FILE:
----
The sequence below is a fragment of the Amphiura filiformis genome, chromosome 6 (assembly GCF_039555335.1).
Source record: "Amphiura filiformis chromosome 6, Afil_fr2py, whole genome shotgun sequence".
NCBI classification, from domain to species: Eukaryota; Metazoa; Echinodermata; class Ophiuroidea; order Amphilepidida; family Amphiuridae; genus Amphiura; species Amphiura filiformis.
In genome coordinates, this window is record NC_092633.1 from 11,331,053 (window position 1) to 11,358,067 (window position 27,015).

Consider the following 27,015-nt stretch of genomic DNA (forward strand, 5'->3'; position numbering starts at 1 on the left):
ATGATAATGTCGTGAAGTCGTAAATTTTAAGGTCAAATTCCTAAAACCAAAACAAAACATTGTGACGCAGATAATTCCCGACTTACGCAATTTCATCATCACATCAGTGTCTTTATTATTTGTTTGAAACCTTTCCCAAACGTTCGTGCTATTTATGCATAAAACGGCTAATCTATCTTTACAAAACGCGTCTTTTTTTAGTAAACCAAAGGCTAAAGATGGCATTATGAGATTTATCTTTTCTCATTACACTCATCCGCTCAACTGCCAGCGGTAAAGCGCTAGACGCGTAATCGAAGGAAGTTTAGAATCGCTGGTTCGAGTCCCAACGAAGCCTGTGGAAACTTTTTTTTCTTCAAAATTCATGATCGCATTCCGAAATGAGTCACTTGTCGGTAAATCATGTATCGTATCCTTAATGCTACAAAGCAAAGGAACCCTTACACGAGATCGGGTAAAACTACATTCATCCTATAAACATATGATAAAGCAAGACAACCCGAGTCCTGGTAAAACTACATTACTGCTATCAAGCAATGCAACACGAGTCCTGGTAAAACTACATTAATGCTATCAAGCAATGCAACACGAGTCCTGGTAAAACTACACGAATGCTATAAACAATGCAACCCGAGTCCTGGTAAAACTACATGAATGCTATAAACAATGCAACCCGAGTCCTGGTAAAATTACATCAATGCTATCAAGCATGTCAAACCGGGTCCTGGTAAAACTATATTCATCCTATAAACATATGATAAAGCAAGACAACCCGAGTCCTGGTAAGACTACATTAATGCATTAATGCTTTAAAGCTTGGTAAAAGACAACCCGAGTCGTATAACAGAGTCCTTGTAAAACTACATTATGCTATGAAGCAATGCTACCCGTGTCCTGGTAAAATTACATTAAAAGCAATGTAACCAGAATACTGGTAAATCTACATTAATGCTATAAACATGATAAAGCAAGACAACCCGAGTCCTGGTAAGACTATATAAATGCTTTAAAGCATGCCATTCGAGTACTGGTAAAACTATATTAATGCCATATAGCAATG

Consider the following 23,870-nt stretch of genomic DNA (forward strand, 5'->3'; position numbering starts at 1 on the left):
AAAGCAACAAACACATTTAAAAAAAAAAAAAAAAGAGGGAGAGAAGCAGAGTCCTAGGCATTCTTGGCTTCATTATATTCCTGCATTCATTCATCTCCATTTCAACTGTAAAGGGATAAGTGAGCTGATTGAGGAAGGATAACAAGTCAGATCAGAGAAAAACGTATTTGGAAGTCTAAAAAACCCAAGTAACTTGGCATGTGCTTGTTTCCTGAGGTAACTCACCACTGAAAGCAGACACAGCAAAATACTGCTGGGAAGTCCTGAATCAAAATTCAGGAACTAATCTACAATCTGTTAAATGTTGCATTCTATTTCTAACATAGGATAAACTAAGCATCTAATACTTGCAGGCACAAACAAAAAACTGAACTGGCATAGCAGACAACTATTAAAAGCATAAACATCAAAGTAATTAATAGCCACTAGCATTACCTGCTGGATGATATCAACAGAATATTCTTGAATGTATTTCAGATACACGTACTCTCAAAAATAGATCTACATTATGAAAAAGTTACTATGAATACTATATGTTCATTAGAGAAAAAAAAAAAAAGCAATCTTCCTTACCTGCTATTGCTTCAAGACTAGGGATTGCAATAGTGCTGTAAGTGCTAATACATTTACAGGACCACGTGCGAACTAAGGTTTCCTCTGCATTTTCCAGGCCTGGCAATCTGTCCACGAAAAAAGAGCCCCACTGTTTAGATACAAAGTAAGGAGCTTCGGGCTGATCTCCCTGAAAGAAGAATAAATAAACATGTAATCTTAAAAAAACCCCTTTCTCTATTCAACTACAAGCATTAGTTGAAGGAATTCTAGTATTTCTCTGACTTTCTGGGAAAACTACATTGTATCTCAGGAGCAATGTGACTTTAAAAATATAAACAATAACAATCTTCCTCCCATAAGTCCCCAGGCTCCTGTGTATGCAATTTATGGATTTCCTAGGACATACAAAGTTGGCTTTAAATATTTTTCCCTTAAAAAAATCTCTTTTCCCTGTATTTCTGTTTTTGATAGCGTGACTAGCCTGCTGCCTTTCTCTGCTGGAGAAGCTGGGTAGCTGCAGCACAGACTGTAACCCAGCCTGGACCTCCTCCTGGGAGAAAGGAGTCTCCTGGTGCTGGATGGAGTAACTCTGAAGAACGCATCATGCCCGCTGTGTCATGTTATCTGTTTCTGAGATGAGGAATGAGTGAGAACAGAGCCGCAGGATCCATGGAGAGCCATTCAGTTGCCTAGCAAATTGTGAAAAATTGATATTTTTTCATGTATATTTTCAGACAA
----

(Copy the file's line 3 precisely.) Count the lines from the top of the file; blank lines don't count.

NCBI classification, from domain to species: Eukaryota; Metazoa; Echinodermata; class Ophiuroidea; order Amphilepidida; family Amphiuridae; genus Amphiura; species Amphiura filiformis.